In February of 2018, California Attorney General Xavier Becerra created the Bureau of Environmental Justice within the Environment Section at the California Department of Justice. The mission of this agency within an agency is “to protect people and communities that endure a disproportionate share of environmental pollution and public health hazards. This will be accomplished through oversight, investigation, and enforcement of the law,” the DOJ website states.
“With enforcement of environmental crimes declining dramatically at the federal level, California Attorney General Xavier Becerra announced the creation of a Bureau of Environmental Justice that will work to protect people who live in polluted communities through oversight, investigation, and enforcement of the law,” ThinkProgress reported in 2018. “The environmental justice bureau’s initial staffing will be composed of a supervising deputy attorney general and three deputy attorneys general.”
“To all who advocate for environmental justice, the California Department of Justice will work with you and fight for a clean, safe and healthy environment,” Becerra said.
AB 1628 by Assemblyman Robert Rivas (D-Hollister), appears to provide a hushed process to codify a bureau already created by the Attorney General where it appears their mission is to sue the federal government. But the AG already has more than 50 lawsuits against the Trump Administration, with nearly half of those lawsuits focusing on environmental issues, and regulatory rollbacks the Trump administration has made at the federal level.
The bill requires the director of the Governor’s Office of Planning and Research to consult with the Attorney General and the Bureau when coordinating environmental justice programs.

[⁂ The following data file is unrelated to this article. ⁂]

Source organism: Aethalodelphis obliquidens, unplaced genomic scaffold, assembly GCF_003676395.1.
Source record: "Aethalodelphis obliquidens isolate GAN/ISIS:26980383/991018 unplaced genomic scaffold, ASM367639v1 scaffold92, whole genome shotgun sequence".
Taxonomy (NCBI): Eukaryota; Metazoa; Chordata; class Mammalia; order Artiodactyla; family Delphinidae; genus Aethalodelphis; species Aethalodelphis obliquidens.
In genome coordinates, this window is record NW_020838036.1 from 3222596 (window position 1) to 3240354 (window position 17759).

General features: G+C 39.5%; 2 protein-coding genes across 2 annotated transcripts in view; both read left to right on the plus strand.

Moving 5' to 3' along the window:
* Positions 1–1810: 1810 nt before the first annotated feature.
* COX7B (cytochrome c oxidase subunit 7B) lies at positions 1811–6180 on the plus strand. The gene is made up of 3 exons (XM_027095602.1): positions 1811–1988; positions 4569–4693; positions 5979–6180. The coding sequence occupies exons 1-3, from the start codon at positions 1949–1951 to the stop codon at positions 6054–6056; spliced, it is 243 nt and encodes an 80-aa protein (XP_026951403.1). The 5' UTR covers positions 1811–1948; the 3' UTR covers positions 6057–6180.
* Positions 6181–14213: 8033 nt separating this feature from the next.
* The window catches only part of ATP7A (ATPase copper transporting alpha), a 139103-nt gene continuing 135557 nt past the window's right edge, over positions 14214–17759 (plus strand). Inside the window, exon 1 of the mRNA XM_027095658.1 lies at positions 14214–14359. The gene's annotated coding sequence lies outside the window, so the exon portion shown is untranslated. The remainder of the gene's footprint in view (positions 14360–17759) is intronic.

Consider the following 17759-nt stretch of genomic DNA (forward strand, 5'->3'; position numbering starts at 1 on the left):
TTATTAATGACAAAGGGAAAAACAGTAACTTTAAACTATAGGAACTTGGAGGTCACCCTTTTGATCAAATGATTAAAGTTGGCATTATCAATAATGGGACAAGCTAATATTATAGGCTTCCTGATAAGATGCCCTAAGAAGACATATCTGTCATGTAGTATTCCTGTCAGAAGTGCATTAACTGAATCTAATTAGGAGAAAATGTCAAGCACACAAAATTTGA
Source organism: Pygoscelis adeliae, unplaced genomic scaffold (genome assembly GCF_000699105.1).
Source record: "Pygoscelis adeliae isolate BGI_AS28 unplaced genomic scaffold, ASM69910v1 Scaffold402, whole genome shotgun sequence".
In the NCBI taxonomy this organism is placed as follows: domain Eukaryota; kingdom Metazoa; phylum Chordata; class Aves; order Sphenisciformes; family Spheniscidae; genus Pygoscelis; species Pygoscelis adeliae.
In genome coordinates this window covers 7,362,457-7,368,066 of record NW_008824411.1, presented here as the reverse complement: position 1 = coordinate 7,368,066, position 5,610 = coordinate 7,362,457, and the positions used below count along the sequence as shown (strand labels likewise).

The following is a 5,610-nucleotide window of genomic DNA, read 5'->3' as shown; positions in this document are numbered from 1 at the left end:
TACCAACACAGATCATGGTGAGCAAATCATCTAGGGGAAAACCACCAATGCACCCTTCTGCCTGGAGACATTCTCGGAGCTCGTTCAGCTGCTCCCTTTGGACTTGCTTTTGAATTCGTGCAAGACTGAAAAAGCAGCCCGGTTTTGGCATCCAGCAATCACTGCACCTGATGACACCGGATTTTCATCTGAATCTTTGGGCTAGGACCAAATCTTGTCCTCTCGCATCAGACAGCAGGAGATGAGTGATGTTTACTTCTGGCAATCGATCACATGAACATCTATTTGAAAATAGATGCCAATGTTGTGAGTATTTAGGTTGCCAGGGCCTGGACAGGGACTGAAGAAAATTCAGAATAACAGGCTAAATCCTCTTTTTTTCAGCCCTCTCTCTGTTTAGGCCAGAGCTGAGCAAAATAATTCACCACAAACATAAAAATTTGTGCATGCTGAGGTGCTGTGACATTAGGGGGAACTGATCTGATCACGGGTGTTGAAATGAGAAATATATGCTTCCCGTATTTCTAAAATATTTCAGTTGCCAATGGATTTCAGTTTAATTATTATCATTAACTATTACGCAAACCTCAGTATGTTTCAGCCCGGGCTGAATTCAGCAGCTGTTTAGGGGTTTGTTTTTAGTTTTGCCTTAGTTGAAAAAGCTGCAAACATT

According to Assemblyman Rivas, “Low-income people and people of color endure a disproportionate share of environmental pollution and public health hazards where they live, work, and go to school. These frontline communities often lack resources and opportunities to combat environmental harms and are denied a voice in key decisions that impact their health. AB 1628 supports the Attorney General’s Bureau of Environmental Justice in its efforts to protect these vulnerable communities from environmental hazards and adds ‘meaningful engagement’ to the definition of environmental justice to ensure all voices are heard.”
During a hearing on AB 1628 Wednesday in the Senate Environmental Quality Committee, Rivas said his bill would authorize enforcement for the Bureau. And it was clear funding was part of the ask.
Senator Pat Bates (R-Laguna Niguel) said she had a problem “codifying an agency within an agency,” never authorized by the Legislature. “We are committing tax dollars to a new agency which should have been reviewed by the Legislature first.”
Bates made an important point. Creation of the Bureau stepped on the toes of the legislature responsible for providing guidance and oversight when creating permanent government entities. And legitimizing a new agency who measures their effectiveness through the number of times the federal government has been sued needs to be examined and scrutinized legislatively.
One of the goals of the Bureau of Environmental Justice is to “challenge the federal government’s actions that repeal or reduce public health and environmental protection.”
“The Attorney General is already our lawyer,” Sen. Bob Wieckowski (D-Fremont) said to Rivas. Wieckowski seemed to question the need for the bill, as well as the DOJ’s new Bureau of Environmental Justice, given that the Attorney General is already required to uphold all California law.
SB 115 by Solis in 1999 established the Governor’s Office of Planning and Research (OPR) as the lead agency in state government for environmental justice programs. SB 115 requires the Director of OPR to consult with the Secretaries of the California Environmental Protection Agency, the Resources Agency, the Trade and Commerce Agency, the Business, Transportation, and Housing Agency, any other appropriate state agencies, and all other interested members of the public and private sectors in this state.
AB 1628 also “revises” the definition of “environmental justice” to include “the meaningful engagement of people of all races, cultures, and incomes.”
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